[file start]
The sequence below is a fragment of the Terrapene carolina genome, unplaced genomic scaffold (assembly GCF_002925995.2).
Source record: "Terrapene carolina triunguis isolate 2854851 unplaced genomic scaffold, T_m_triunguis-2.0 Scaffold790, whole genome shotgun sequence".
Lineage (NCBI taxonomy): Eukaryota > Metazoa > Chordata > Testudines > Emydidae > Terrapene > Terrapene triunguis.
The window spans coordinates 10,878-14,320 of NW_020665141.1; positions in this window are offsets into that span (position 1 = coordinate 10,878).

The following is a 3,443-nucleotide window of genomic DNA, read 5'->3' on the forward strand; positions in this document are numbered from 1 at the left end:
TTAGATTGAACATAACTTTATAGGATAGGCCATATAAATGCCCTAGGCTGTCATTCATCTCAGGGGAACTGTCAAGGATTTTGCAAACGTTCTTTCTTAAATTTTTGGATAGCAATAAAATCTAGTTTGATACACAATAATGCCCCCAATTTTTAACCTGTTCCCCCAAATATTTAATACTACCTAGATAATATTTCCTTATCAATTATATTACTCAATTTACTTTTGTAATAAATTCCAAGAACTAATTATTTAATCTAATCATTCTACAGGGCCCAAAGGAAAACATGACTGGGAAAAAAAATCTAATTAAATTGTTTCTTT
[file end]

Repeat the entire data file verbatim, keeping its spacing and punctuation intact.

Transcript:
The sequence below is a fragment of the Terrapene carolina genome, unplaced genomic scaffold (assembly GCF_002925995.2).
Source record: "Terrapene carolina triunguis isolate 2854851 unplaced genomic scaffold, T_m_triunguis-2.0 Scaffold790, whole genome shotgun sequence".
Lineage (NCBI taxonomy): Eukaryota > Metazoa > Chordata > Testudines > Emydidae > Terrapene > Terrapene triunguis.
The window spans coordinates 10,878-14,320 of NW_020665141.1; positions in this window are offsets into that span (position 1 = coordinate 10,878).

The following is a 3,443-nucleotide window of genomic DNA, read 5'->3' on the forward strand; positions in this document are numbered from 1 at the left end:
TTAGATTGAACATAACTTTATAGGATAGGCCATATAAATGCCCTAGGCTGTCATTCATCTCAGGGGAACTGTCAAGGATTTTGCAAACGTTCTTTCTTAAATTTTTGGATAGCAATAAAATCTAGTTTGATACACAATAATGCCCCCAATTTTTAACCTGTTCCCCCAAATATTTAATACTACCTAGATAATATTTCCTTATCAATTATATTACTCAATTTACTTTTGTAATAAATTCCAAGAACTAATTATTTAATCTAATCATTCTACAGGGCCCAAAGGAAAACATGACTGGGAAAAAAAATCTAATTAAATTGTTTCTTT